Jaguar I-Pace Gets Rendered

7 months ago by Adrian Padeanu 10

Jaguar I-Pace render

The real deal will debut in just a few months.

While some concepts are just too outlandish to ever morph into production cars (see the Qoros Model K-EV), Jaguar decided to keep its I-Pace closer to reality for its debut at the 2016 Los Angeles Auto Show. That’s why attempting to see into the future of the road-going model shouldn’t be that hard as the concept’s design was already feasible for a production car. Jag’s Design Chief, Ian Callum, even said the vehicle from L.A. had approximately 80 percent of the final look.

Recent spy shots have shown the road-going model will indeed echo the design of the show car from the City of Angels, so this digital design exercise coming from our Italian colleagues at OmniAuto was an easy task to accomplish.

Jaguar will host the world premiere of the I-Pace at the 2017 Frankfurt Motor Show in September, but we might see it on the World Wide Web a few weeks sooner.

Jaguar I-PACE Concept

Jaguar I-Pace Production-Intent Spotted.  Full story/more photos here. (Photo: licensed via KGP Photography)

The brand’s very first EV, the I-Pace is going to pack a large 90-kWh battery with enough juice to last for more than 310 miles (500 kilometers) between charges as per the New European Driving Cycle (NEDC). Refreshingly, Jaguar has already given a low-ball real world range of 220 miles (354 km), which we think we ultimately be lower than the US EPA ratings when the I-Pace comes to market.

Power will be provided by a pair of electric motors, one driving the front axle and the other sending its output to the rear wheels to enable an AWD setup with 400 hp (300 kW) and 516 pound-feet (700 Newton-meters) of torque.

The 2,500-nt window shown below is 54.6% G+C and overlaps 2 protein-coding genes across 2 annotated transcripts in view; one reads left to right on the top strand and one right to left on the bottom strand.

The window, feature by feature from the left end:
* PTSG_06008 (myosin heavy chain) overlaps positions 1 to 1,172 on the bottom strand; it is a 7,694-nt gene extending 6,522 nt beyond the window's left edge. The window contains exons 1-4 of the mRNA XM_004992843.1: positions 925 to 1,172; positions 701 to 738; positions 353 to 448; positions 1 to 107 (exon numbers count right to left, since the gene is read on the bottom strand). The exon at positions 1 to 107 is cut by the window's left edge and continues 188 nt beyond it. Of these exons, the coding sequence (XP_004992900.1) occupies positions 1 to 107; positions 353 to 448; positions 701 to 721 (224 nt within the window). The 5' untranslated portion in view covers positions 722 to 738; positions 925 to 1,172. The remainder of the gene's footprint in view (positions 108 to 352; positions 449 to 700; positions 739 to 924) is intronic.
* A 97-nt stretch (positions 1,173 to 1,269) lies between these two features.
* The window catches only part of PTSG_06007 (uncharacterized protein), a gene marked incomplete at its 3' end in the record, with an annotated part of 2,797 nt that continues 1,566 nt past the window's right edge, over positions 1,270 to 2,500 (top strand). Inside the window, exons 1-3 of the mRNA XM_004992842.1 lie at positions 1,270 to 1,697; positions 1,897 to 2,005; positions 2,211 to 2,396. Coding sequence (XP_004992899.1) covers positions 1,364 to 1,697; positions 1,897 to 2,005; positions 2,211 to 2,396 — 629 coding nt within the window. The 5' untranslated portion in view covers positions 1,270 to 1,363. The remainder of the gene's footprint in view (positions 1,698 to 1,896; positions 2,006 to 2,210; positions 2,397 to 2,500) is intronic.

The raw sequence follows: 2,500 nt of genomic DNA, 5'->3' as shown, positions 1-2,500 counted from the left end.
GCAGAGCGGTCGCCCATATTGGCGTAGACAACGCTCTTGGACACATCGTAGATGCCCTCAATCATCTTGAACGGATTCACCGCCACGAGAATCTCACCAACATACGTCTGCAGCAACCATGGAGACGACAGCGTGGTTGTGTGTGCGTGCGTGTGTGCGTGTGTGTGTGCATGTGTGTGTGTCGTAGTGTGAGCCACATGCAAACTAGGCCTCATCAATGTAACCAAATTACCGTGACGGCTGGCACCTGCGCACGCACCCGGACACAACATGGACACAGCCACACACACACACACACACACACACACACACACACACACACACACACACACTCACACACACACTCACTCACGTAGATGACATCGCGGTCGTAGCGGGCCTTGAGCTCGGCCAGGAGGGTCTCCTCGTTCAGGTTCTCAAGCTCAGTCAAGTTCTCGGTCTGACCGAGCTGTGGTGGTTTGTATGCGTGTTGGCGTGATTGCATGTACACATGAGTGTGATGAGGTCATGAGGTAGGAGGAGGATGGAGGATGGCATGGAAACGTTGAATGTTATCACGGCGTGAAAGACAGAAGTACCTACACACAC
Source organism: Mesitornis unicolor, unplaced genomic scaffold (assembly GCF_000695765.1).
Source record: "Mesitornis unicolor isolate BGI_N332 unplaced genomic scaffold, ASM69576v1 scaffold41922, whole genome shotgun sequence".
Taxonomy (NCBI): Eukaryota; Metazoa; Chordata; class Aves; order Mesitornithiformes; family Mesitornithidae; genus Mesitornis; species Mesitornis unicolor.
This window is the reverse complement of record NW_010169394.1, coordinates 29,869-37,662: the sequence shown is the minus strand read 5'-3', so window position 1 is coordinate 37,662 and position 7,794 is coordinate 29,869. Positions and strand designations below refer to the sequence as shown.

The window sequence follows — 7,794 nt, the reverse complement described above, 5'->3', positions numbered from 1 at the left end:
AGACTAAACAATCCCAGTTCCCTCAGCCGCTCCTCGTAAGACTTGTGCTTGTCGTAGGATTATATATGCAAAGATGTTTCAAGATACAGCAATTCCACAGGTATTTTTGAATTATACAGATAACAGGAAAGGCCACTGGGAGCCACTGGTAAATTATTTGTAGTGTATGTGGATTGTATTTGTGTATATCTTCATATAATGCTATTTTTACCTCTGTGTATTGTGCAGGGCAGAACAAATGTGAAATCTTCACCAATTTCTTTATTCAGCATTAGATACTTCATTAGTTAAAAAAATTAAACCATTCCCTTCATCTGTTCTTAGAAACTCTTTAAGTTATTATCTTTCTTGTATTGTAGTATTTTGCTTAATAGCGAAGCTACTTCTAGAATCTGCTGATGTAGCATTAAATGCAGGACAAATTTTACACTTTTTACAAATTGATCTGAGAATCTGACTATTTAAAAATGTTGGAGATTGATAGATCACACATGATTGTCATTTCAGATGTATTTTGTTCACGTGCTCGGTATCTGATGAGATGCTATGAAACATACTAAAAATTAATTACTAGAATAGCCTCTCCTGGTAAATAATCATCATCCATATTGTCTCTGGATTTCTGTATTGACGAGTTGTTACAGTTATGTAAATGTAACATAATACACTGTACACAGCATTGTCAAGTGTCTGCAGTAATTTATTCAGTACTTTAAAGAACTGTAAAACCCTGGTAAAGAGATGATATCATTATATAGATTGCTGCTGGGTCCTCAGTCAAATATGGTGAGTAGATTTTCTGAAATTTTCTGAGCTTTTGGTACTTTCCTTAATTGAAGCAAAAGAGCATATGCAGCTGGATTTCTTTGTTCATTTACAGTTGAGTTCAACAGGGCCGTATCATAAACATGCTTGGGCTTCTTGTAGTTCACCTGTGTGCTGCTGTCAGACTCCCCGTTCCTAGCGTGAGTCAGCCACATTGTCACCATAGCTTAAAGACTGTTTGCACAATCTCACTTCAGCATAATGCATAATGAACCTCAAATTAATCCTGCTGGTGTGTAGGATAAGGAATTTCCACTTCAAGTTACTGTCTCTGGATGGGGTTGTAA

Jaguar I-PACE Concept Interior

Described by Callum as being perhaps the “most important” Jaguar model since the launch of the iconic E-Type, the new I-Pace will have the performance to match its sleek body. Getting from 0 to 60 mph (96 kph) is going to take approximately four seconds, so it will be only a tenth of a second slower in the sprint than the F-Type R, a full-blown sports coupe.

Sales of the I-Pace are expected to commence in early 2018, once production at Magna Steyr’s Austrian plant begins.

As far as pricing is concerned, reports are indicating it will cost 10 to 15 percent more than an equivalent F-Pace. With the 380-hp F-Pace S beginning from $60,000 in the United States, the I-Pace could start from just under $70,000.


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10 responses to "Jaguar I-Pace Gets Rendered"

  1. Rich says:

    Is that a HUD system behind the instrument cluster hump on the dash?

    1. hector says:

      I think it is! otherwise why there is a hole on top of the dashboard?

  2. Ivan says:

    It’s more beautiful on photos that in real life, I saw it in Geneva and it was meeh…

    I also saw the Model X and wasn’t a great fan of the looks but it was a pleasant surprise.

    1. Hauer says:

      Funny that this is always compared to the Model X when it is AT LEAST one class smaller.

      Depending on price i might be interested. And it is built here in Austria, too.

      At least we should know prices and availability before I have to novert my Model 3 reservatin into an order.

  3. Mr T says:

    A strong contender

  4. Eco says:

    It looks Ok except for the huge grille and the spoiler at the top of the back window which appears to interfere with smooth air flow down the window hence poor aerodynamics 🙁

    1. Hauer says:

      No, the spoiler is indeed reducing drag.

  5. GreenMD says:

    Looks nice, but I think a “render” is kind of silly when it looks almost identical to the near-production prototype making rounds at auto shows.

  6. Chris O says:

    So basically Model S money but without the Support of a Supercharger network. Hmmm….

    It does have the ultra popular crossover form factor going for it though.

  7. RobJK says:

    I’m not crazy about the interior shot which shows a narrow foot well due to the intrusion of the front wheel. Can you even mount a dead pedal in such a restricted area? Apparently, this is one of the compromises of such a cab forward design.
    The show car looks much better than the Model X porpoise design, but it needs the extra large wheels of the concept car to pull it all together.